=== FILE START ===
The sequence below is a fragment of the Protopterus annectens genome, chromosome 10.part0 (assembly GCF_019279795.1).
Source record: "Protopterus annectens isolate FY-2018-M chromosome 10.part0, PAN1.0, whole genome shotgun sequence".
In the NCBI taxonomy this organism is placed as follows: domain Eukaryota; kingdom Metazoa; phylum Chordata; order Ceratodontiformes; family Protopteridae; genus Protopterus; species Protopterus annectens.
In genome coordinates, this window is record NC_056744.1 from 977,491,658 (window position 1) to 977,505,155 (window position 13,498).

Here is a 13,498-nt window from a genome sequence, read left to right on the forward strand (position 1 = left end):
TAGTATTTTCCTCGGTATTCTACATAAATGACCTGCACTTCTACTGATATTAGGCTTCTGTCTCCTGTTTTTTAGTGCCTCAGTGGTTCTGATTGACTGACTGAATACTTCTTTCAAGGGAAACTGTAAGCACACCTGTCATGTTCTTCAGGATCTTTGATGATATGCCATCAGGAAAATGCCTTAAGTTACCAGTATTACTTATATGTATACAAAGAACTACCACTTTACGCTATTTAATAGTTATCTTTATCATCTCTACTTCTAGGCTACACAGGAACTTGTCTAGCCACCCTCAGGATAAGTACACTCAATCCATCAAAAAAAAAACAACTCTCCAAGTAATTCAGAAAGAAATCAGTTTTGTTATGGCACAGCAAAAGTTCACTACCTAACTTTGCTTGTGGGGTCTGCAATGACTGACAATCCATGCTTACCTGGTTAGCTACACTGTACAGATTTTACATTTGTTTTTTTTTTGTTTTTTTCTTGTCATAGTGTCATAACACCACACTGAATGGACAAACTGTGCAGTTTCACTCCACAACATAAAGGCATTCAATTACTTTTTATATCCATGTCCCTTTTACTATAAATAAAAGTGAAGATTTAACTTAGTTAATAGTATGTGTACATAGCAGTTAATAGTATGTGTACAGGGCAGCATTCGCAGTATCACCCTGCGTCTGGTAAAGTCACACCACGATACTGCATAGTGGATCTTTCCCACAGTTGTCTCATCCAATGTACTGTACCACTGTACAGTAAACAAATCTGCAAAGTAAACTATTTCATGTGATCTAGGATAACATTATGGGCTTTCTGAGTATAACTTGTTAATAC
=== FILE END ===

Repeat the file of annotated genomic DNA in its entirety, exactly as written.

The sequence below is a fragment of the Protopterus annectens genome, chromosome 10.part0 (assembly GCF_019279795.1).
Source record: "Protopterus annectens isolate FY-2018-M chromosome 10.part0, PAN1.0, whole genome shotgun sequence".
In the NCBI taxonomy this organism is placed as follows: domain Eukaryota; kingdom Metazoa; phylum Chordata; order Ceratodontiformes; family Protopteridae; genus Protopterus; species Protopterus annectens.
In genome coordinates, this window is record NC_056744.1 from 977,491,658 (window position 1) to 977,505,155 (window position 13,498).

Here is a 13,498-nt window from a genome sequence, read left to right on the forward strand (position 1 = left end):
TAGTATTTTCCTCGGTATTCTACATAAATGACCTGCACTTCTACTGATATTAGGCTTCTGTCTCCTGTTTTTTAGTGCCTCAGTGGTTCTGATTGACTGACTGAATACTTCTTTCAAGGGAAACTGTAAGCACACCTGTCATGTTCTTCAGGATCTTTGATGATATGCCATCAGGAAAATGCCTTAAGTTACCAGTATTACTTATATGTATACAAAGAACTACCACTTTACGCTATTTAATAGTTATCTTTATCATCTCTACTTCTAGGCTACACAGGAACTTGTCTAGCCACCCTCAGGATAAGTACACTCAATCCATCAAAAAAAAAACAACTCTCCAAGTAATTCAGAAAGAAATCAGTTTTGTTATGGCACAGCAAAAGTTCACTACCTAACTTTGCTTGTGGGGTCTGCAATGACTGACAATCCATGCTTACCTGGTTAGCTACACTGTACAGATTTTACATTTGTTTTTTTTTTGTTTTTTTCTTGTCATAGTGTCATAACACCACACTGAATGGACAAACTGTGCAGTTTCACTCCACAACATAAAGGCATTCAATTACTTTTTATATCCATGTCCCTTTTACTATAAATAAAAGTGAAGATTTAACTTAGTTAATAGTATGTGTACATAGCAGTTAATAGTATGTGTACAGGGCAGCATTCGCAGTATCACCCTGCGTCTGGTAAAGTCACACCACGATACTGCATAGTGGATCTTTCCCACAGTTGTCTCATCCAATGTACTGTACCACTGTACAGTAAACAAATCTGCAAAGTAAACTATTTCATGTGATCTAGGATAACATTATGGGCTTTCTGAGTATAACTTGTTAATAC